Reversed: When seen reversed, the Eight of Swords indicates that you’ve overcome a difficult challenge which may have been keeping you from moving forward with your life. Congratulations!
Nine of Swords
Upright: The Nine of Swords tarot card upright says that your conscience is bothering you over something you may have done in the past. If it’s possible to make amends, you should not waste time. This card also refers to the pain that is often connected to spiritual growth.
Reversed: Remember that swords are never at rest for long. When reversed, the Nine of Swords suggests that you may be too caught up in the moment to see that. Instead of rising above the turmoil, your thoughts are darting all over the place – at a speed that’s bound to wear out even the hardiest soul.
Ten of Swords
Upright: The Ten of Swords tarot card brings to light a crucial stage in your spiritual development. It may also mean that unforeseen circumstances can undo your plans.
Reversed: There are some painful endings on the way but try not to be disheartened. With reversed Ten of Swords, you are reminded that when something is truly over the only thing to be done is learn from the past and move on. In this, the Ten of Swords reversed brings clarity and a better understanding of your true destiny.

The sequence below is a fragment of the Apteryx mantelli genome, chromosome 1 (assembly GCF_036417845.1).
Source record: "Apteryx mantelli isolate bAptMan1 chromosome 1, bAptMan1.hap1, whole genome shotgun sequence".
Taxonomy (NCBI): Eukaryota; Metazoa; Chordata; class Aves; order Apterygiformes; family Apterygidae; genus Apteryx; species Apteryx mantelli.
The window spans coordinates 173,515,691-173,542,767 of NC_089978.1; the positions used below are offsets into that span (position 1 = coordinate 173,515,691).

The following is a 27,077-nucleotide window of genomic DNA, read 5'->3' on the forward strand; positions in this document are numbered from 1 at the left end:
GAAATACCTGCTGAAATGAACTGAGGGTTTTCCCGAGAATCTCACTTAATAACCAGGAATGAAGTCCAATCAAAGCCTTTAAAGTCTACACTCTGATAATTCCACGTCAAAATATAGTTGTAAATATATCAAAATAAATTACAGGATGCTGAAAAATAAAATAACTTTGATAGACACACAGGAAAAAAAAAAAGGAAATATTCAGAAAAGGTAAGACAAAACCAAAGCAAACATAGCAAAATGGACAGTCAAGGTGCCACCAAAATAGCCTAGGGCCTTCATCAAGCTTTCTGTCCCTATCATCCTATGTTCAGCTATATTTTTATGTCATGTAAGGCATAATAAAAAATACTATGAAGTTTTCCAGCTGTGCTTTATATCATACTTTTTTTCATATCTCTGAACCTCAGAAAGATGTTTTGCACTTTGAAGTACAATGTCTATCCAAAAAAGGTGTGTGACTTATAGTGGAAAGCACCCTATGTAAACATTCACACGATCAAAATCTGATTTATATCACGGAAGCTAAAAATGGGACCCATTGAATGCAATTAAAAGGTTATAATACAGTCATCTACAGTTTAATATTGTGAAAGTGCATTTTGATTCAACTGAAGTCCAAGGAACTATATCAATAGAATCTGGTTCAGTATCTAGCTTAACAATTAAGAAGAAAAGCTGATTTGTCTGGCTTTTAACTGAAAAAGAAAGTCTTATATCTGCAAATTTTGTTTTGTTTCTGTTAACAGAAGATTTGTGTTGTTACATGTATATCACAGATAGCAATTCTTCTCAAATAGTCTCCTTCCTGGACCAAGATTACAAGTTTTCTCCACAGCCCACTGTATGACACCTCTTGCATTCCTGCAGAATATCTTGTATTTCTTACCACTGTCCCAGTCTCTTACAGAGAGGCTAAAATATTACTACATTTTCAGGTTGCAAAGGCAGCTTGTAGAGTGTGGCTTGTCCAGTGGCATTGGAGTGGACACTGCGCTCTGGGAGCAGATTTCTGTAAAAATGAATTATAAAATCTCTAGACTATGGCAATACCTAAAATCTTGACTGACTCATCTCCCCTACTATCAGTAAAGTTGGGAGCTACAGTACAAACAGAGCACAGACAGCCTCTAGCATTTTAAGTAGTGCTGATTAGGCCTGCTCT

Page of Swords
Upright: When the Page of Swords card appears upright in a tarot reading, it encourages you to learn empathy and discrimination. Learn to distinguish between which truths need to shared and which ones need to be kept in confidence.
Reversed: While it’s good to be prudent, looking over your shoulder all the time can easily turn to paranoia. When this card is reversed, it urges you to look at the current situation objectively.
Knight of Swords
Upright: When the Knight of Swords card presents itself upright in a reading, it’s a sign that you’re bursting full with grand ideas, amazing thoughts, and marvelous plans!
Reversed: When reversed, the Knight of Swords points out that your intense drive is lacking focus – or that you need to pull the brakes.
Queen of Swords
Upright: The Queen of Swords says you may be in a pretty lonely spot. Others may feel threatened by your keen eye for detail that doesn’t miss a thing. They may resent your critical intellect which accepts no excuses and cuts right to the chase.
Reversed: When the Queen of Swords is reversed in a tarot reading, it’s very possible that someone’s actions and thoughts are based on pain. Reacting to prolonged pain and stress, a powerful mind often becomes vindictive, arrogant, and bitter. Withdrawing into its shell, the soul refuses to grow.
King of Swords
Upright: When presented upright in a reading, this card says that you are a thinker and a doer. When you commit to something, you’ll do it, no matter what. But be advised, this can also be your downfall, especially if you have to rely on others or you’ve maneuvered into a no-win situation.
Reversed: If seen reversed, the King of Swords may point to a person experiencing great difficulties. Sometimes, that may be their own fault, because they haven’t learned from their experiences.
What It Takes:
These are extremely brief descriptions of The Suit of Pentacle tarot cards. To fully utilize the art of tarot with confidence takes much time and extensive learning. It is strongly advised that you do further personal research and dive deeper into the complex meanings of each tarot card, prior to practicing this form of divination.